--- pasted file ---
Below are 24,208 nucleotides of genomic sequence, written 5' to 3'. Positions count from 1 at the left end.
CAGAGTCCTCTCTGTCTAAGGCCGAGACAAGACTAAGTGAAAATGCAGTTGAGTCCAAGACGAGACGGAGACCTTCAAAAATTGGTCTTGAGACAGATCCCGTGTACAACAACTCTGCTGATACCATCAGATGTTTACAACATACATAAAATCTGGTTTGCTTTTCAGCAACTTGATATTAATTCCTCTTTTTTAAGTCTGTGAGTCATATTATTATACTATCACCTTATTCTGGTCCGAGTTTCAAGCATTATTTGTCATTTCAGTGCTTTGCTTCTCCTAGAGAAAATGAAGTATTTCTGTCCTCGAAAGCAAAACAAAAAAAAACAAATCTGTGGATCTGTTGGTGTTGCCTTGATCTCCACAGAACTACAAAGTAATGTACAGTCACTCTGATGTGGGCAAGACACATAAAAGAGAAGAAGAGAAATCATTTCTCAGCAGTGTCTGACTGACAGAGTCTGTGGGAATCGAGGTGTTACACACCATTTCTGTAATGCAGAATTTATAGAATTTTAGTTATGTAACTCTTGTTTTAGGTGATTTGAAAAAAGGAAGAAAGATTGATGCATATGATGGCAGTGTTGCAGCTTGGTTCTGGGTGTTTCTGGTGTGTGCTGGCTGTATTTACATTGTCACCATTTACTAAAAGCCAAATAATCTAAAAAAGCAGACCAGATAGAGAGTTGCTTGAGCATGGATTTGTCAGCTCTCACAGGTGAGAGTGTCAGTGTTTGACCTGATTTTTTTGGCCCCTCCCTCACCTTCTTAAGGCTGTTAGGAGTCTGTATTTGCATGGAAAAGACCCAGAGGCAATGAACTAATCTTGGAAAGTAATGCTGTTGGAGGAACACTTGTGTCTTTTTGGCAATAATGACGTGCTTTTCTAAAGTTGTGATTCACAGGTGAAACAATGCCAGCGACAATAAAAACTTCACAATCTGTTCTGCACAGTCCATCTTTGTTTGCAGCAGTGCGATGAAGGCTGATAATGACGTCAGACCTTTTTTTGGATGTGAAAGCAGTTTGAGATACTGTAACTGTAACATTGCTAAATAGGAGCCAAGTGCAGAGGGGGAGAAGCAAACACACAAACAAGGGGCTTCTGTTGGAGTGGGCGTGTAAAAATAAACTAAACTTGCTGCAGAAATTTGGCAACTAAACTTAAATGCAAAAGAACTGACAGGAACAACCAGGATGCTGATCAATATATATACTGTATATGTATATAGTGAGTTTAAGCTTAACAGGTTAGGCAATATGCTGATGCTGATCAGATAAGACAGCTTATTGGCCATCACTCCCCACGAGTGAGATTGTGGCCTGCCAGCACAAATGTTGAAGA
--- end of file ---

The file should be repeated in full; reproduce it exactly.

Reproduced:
Below are 24,208 nucleotides of genomic sequence, written 5' to 3'. Positions count from 1 at the left end.
CAGAGTCCTCTCTGTCTAAGGCCGAGACAAGACTAAGTGAAAATGCAGTTGAGTCCAAGACGAGACGGAGACCTTCAAAAATTGGTCTTGAGACAGATCCCGTGTACAACAACTCTGCTGATACCATCAGATGTTTACAACATACATAAAATCTGGTTTGCTTTTCAGCAACTTGATATTAATTCCTCTTTTTTAAGTCTGTGAGTCATATTATTATACTATCACCTTATTCTGGTCCGAGTTTCAAGCATTATTTGTCATTTCAGTGCTTTGCTTCTCCTAGAGAAAATGAAGTATTTCTGTCCTCGAAAGCAAAACAAAAAAAAACAAATCTGTGGATCTGTTGGTGTTGCCTTGATCTCCACAGAACTACAAAGTAATGTACAGTCACTCTGATGTGGGCAAGACACATAAAAGAGAAGAAGAGAAATCATTTCTCAGCAGTGTCTGACTGACAGAGTCTGTGGGAATCGAGGTGTTACACACCATTTCTGTAATGCAGAATTTATAGAATTTTAGTTATGTAACTCTTGTTTTAGGTGATTTGAAAAAAGGAAGAAAGATTGATGCATATGATGGCAGTGTTGCAGCTTGGTTCTGGGTGTTTCTGGTGTGTGCTGGCTGTATTTACATTGTCACCATTTACTAAAAGCCAAATAATCTAAAAAAGCAGACCAGATAGAGAGTTGCTTGAGCATGGATTTGTCAGCTCTCACAGGTGAGAGTGTCAGTGTTTGACCTGATTTTTTTGGCCCCTCCCTCACCTTCTTAAGGCTGTTAGGAGTCTGTATTTGCATGGAAAAGACCCAGAGGCAATGAACTAATCTTGGAAAGTAATGCTGTTGGAGGAACACTTGTGTCTTTTTGGCAATAATGACGTGCTTTTCTAAAGTTGTGATTCACAGGTGAAACAATGCCAGCGACAATAAAAACTTCACAATCTGTTCTGCACAGTCCATCTTTGTTTGCAGCAGTGCGATGAAGGCTGATAATGACGTCAGACCTTTTTTTGGATGTGAAAGCAGTTTGAGATACTGTAACTGTAACATTGCTAAATAGGAGCCAAGTGCAGAGGGGGAGAAGCAAACACACAAACAAGGGGCTTCTGTTGGAGTGGGCGTGTAAAAATAAACTAAACTTGCTGCAGAAATTTGGCAACTAAACTTAAATGCAAAAGAACTGACAGGAACAACCAGGATGCTGATCAATATATATACTGTATATGTATATAGTGAGTTTAAGCTTAACAGGTTAGGCAATATGCTGATGCTGATCAGATAAGACAGCTTATTGGCCATCACTCCCCACGAGTGAGATTGTGGCCTGCCAGCACAAATGTTGAAGA